Clearly, a huge variety of innovative packaging solutions emerged to reduce the environmental impact and meet customer demand for sustainable and eco-friendly options. We have identified 3 key trends in Sustainable Packaging this year:
1. Design for recycling/reuse
2. Replace plastic with bioplastic
3. Increased use of paper packaging
Sustainability Has a Cost
While Consumers are genuinely concerned about the future of the environment, they are also price-conscious. This presents a significant challenge for manufacturers and brands to overcome. As we explained previously, environmentally-friendly alternatives tend to have a higher cost attached to them.
The relationship between affordability and sustainability is a complex one. As illustrated in the below graphic, the gap between affordability and eco-consciousness grows larger with age. This is no doubt due to younger generations being more engaged in green consumerism for their own future in comparison with the mindset of their elder relatives. However, there are also issues with the ‘e-comm age’. For example, the younger generations have grown up in the age of e-commerce and have an expectation that all goods can be delivered to your doorstep at the click of a button. This should sit awkwardly in the context of sustainability given the carbon footprint of all these packages being sent to their door. However, ultimately, green consumerism will lead to more companies and their stakeholders engaged across all aspects of their product offer from delivery, manufacturing through to packaging, which will further address the broader sustainable spectrum.
Going Green, Turning Challenges into Opportunities.
Manufacturers and Brands have identified this emerging consumer and are already devoting resource to develop greener, more sustainable products, reducing waste in packaging and providing better options around end use as well.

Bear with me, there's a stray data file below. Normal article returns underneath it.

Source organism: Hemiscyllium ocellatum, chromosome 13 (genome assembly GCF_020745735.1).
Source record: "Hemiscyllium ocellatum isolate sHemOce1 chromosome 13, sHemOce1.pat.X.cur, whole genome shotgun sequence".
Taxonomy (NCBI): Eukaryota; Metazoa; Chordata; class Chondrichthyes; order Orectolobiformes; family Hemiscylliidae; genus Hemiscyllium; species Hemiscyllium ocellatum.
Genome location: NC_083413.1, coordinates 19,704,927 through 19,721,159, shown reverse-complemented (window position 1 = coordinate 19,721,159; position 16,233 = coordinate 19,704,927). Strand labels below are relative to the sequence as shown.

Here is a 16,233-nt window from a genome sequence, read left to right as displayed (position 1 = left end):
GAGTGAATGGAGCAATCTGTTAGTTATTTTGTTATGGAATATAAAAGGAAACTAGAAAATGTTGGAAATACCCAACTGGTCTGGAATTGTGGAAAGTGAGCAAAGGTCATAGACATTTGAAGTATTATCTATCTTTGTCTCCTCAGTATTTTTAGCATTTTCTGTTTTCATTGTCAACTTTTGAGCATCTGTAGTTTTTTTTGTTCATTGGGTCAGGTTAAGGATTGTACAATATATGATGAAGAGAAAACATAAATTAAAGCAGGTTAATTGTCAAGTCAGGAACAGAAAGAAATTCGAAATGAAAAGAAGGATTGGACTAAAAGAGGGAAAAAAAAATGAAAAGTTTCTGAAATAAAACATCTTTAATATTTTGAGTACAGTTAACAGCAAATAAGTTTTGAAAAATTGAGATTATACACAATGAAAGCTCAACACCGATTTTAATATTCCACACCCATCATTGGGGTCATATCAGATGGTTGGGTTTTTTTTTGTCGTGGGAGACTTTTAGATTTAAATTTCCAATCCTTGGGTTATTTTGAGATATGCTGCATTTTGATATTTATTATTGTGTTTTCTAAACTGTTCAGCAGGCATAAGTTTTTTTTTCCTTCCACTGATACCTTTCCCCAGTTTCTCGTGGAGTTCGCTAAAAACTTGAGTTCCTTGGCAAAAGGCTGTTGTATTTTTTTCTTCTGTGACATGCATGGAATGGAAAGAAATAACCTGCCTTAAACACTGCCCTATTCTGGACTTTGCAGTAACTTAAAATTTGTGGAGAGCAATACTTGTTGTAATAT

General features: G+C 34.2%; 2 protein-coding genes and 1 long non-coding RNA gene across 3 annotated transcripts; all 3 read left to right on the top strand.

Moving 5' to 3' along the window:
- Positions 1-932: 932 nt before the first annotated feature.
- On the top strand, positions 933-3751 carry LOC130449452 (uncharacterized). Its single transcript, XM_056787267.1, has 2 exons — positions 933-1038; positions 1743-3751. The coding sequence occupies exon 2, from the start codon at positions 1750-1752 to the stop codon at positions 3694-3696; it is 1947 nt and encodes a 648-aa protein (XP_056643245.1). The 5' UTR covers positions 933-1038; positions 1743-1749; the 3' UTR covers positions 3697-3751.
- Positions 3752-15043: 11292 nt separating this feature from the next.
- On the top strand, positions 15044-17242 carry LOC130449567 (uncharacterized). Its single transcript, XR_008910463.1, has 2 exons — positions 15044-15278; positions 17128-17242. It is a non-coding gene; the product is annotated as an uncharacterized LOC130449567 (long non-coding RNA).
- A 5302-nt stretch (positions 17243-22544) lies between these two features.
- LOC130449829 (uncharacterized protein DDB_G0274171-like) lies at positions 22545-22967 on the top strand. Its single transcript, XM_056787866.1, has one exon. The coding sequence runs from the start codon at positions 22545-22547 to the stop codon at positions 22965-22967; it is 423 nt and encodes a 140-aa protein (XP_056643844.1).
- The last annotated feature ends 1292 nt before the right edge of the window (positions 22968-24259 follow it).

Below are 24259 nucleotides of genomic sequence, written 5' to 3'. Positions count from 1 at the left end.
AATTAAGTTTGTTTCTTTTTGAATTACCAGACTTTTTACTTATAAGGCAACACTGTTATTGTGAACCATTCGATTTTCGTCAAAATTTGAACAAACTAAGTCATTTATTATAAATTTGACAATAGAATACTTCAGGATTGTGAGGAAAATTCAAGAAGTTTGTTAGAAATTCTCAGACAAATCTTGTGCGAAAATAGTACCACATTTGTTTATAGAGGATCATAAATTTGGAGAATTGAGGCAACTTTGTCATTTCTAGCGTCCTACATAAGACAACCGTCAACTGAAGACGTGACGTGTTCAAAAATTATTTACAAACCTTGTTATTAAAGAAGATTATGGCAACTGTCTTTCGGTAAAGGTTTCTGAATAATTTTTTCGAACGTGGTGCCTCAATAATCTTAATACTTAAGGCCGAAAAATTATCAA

Whilst consumers are driving this shift in the demand for ‘Greener’ products, Brands are also educating them on the possible options that can be made around sustainable choices. This can be seen for example in Nike’s flyknit technology that reduces waste on the factory floor or Adidas who have pledged to use 100% recycled polyester in their products by 2024 to end Ocean plastic.
Brands not engaged in discussions around sustainability will find that there is additional strain put on their customer loyalty. In fact, Brands are now moving towards ‘Purpose’ and ‘Activism’ as part of what they stand for. Certainly, this trend is likely to continue as consumers look to Brands to stand for their own beliefs; including sustainability.
At ET2C, we are serious about sustainability and its benefit on the environment as well as the ultimate commercial benefits for purpose-driven companies. For this reason, sustainability will be a central part of our strategic initiatives in 2021. In particular, we will look for sustainable options across factories, products, and packaging for our clients. We have already attained FSC certification and are continuously assessing other opportunities to continue our sustainability journey.
To understand more about sustainability and what it can mean across your factories, products and people, please contact us at firstname.lastname@example.org.